August 03, 2015

SunTrust’s Move is Official

By David Flaum
– The Commercial Appeal –

SunTrust Banks Inc. made its move from Downtown to East Memphis official on Friday.

Come 2009, the bank will leave its digs at One Commerce Square for a new Boyle Investment Co. office building at 999 Shady Grove in Boyle’s Ridgeway Center office park.

And it will move workers from five other locations around Memphis to the 50,000 square feet it plans to lease there while it looks for Downtown space for a bank branch, private banking and supermarket banking arm.

"The banking business, our office space needs and the Mid-South market have changed dramatically over the last 10 years," said David Popwell, president and chief executive officer of SunTrust Bank in Memphis.

SunTrust’s move, first reported in February, is seen as a setback for the office market, but won’t stymie the Downtown renaissance or a planned marketing campaign, boosters say.

"The bank is still going to have a large retail presence and expanded offices Downtown which will not be a whole lot smaller than their current service for Downtown employees," said Andy Kitsinger, director of planning and development at the Center City Commission. "What they’re vacating did not have a lot of employees per square foot, so it won’t have a lot of impact."

Hertz Investment Group of California is interested in buying the building, which reflects confidence in the Downtown office market, Kitsinger said.

In all, SunTrust, part of the Atlanta-based company that is going through a systemwide cost-cutting effort, will shed 80,000 square feet of space in Memphis, Popwell said.

"This is something they should have done before now," said Christopher Marinac, analyst for FIG Partners in Atlanta.

SunTrust moved into the Memphis market in 2004 when it bought National Commerce Financial Corp., the parent of National Bank of Commerce. With bank operations centralized in Atlanta, "they don’t necessarily have to be on the ground in Downtown," Marinac said.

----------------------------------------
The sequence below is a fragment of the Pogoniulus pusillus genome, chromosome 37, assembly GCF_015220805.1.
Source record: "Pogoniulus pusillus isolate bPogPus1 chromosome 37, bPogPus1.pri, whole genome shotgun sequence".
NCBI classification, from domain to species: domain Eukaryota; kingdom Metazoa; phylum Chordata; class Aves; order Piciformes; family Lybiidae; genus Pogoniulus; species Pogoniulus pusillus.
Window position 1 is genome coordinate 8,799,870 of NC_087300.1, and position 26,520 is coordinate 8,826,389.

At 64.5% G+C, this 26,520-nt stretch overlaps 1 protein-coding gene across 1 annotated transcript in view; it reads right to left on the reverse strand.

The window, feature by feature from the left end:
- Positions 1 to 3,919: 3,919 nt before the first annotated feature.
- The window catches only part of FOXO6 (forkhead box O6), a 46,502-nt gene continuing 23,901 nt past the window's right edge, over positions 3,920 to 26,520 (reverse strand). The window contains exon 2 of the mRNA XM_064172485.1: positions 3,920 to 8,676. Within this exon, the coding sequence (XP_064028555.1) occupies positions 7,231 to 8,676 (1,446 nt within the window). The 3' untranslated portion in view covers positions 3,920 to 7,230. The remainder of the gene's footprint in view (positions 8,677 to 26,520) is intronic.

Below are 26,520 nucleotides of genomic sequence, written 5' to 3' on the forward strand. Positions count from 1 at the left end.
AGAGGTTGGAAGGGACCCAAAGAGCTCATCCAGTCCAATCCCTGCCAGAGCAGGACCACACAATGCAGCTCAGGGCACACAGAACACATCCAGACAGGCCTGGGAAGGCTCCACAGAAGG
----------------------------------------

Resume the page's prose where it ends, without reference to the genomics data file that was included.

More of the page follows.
But they do need their people on the ground to follow the business — much of which is in the eastern suburbs near the new offices, he said.

Many of those operations — real estate finance, trust and asset management, medical private banking and mortgage, for example — moved east several years back, Popwell said.

That’s because most of the customers for those businesses and SunTrust’s competitors for them are out east, he said.

SunTrust’s new offices will be in one of two 150,000-square-foot buildings Boyle is putting up on Shady Grove, said Mark Halperin, executive vice president in charge of development, management and leasing.

Construction is about to start on the SunTrust building with the first tenants expected to move in around the summer of 2008, he said.

SunTrust facilities, which will include a bank branch and a drive-in, should be ready by January 2009, he said.

The bank’s lease for 155,000 square feet at One Commerce Square was signed in 1999, although NBC had been there since it opened in 1972. When the lease was made, NBC had information technology and operations centers there along with retail credit underwriting, audit, investor relations and other functions.

Most of those went away in 2000, Popwell said, when NBC’s parent merged with CCB Inc. of Durham, N.C.

"We’ve been sitting on a fair amount of vacant space since 2001," he said. "It’s better for the community in the long run (to leave) than to irresponsibly stay in leases we don’t need."

SunTrust is not departing Downtown entirely.

The company is looking for 20,000 square feet for a bank branch, offices for 10 people in private banking — seven current bankers, with added brokerage, trust and mortgage people and NCBS, the supermarket banking arm of SunTrust.

The bank hasn’t picked an exact location, but the office will be near One Commerce Square, Popwell said.

The lockbox and proof operation — check processing — will move from One Commerce Square, too. Leaders of that business are looking for 35,000 square feet near the airport.

"We’re doing what we need to do to take care of our customers and the people who work for us," Popwell said.